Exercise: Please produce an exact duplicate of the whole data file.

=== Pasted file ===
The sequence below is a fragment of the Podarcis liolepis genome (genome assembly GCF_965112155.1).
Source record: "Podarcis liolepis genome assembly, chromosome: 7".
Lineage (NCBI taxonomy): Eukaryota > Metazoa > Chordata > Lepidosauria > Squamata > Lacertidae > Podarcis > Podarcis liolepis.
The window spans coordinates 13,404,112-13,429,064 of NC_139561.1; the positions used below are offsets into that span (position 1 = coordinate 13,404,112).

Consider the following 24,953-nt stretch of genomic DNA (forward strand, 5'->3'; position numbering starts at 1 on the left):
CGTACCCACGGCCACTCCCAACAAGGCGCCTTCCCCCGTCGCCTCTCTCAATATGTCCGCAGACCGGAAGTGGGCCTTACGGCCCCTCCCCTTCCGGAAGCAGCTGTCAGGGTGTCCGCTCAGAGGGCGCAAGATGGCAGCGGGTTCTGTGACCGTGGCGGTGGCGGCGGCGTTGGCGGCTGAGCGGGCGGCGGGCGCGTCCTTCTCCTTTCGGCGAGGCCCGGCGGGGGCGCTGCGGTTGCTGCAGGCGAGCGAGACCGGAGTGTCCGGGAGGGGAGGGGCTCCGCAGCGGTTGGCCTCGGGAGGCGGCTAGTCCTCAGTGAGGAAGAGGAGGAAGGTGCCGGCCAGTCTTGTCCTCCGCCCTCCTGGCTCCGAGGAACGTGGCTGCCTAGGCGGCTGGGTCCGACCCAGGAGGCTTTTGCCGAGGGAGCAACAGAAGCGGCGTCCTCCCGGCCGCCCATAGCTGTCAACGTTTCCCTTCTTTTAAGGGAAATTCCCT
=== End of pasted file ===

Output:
The sequence below is a fragment of the Podarcis liolepis genome (genome assembly GCF_965112155.1).
Source record: "Podarcis liolepis genome assembly, chromosome: 7".
Lineage (NCBI taxonomy): Eukaryota > Metazoa > Chordata > Lepidosauria > Squamata > Lacertidae > Podarcis > Podarcis liolepis.
The window spans coordinates 13,404,112-13,429,064 of NC_139561.1; the positions used below are offsets into that span (position 1 = coordinate 13,404,112).

Consider the following 24,953-nt stretch of genomic DNA (forward strand, 5'->3'; position numbering starts at 1 on the left):
CGTACCCACGGCCACTCCCAACAAGGCGCCTTCCCCCGTCGCCTCTCTCAATATGTCCGCAGACCGGAAGTGGGCCTTACGGCCCCTCCCCTTCCGGAAGCAGCTGTCAGGGTGTCCGCTCAGAGGGCGCAAGATGGCAGCGGGTTCTGTGACCGTGGCGGTGGCGGCGGCGTTGGCGGCTGAGCGGGCGGCGGGCGCGTCCTTCTCCTTTCGGCGAGGCCCGGCGGGGGCGCTGCGGTTGCTGCAGGCGAGCGAGACCGGAGTGTCCGGGAGGGGAGGGGCTCCGCAGCGGTTGGCCTCGGGAGGCGGCTAGTCCTCAGTGAGGAAGAGGAGGAAGGTGCCGGCCAGTCTTGTCCTCCGCCCTCCTGGCTCCGAGGAACGTGGCTGCCTAGGCGGCTGGGTCCGACCCAGGAGGCTTTTGCCGAGGGAGCAACAGAAGCGGCGTCCTCCCGGCCGCCCATAGCTGTCAACGTTTCCCTTCTTTTAAGGGAAATTCCCT